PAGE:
Glen plaid (short for Glen Urquhart plaid) or Glenurquhart check is a woollen fabric with a woven twill design of small and large checks. It is usually made of black/grey and white, or with more muted colours, particularly with two dark and two light stripes alternate with four dark and four light stripes which creates a crossing pattern of irregular checks. Glen plaid as a woven pattern may be extended to cotton shirting and other non-woollen fabrics.
The name is taken from the valley of Glenurquhart in Inverness-shire, Scotland, where the checked wool was first used in the 19th century by the New Zealand-born Countess of Seafield to outfit her gamekeepers, though the name Glen plaid does not appear before 1926. Glen plaid is sometimes nicknamed the Prince of Wales check, as it was popularized by the Duke of Windsor when Prince of Wales.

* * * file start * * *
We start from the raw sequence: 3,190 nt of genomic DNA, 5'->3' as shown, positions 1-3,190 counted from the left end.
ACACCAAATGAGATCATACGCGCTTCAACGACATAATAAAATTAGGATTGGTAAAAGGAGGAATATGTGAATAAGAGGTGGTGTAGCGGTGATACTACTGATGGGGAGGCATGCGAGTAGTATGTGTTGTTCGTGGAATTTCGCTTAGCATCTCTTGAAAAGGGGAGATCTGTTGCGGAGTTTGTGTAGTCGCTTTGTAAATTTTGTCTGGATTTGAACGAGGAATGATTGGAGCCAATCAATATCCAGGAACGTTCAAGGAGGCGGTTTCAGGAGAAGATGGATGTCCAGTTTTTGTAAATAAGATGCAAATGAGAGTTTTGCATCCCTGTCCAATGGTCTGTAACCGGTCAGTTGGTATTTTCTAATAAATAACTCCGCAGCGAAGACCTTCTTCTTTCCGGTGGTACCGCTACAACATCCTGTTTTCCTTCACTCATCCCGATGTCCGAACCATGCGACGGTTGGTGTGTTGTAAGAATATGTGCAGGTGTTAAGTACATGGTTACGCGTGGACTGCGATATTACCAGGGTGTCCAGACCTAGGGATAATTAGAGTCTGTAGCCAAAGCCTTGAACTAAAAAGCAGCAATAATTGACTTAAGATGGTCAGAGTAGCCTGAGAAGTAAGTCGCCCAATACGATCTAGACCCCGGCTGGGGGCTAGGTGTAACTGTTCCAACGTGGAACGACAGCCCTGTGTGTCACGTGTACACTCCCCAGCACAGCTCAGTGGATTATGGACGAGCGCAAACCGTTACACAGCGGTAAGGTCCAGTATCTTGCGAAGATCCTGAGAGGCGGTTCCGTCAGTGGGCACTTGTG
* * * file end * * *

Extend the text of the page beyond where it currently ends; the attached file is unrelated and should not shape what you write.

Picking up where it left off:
Pee-wee Herman is famous for his light grey Glen plaid suit, and US President Ronald Reagan was considered "un-Presidential" in a gray-and-blue Glen plaid suit on a European trip in 1982. Cary Grant wore an iconic grey Glen plaid suit in the 1959 American spy thriller film North By Northwest.
|This article about textiles is a stub. You can help Wikipedia by expanding it.|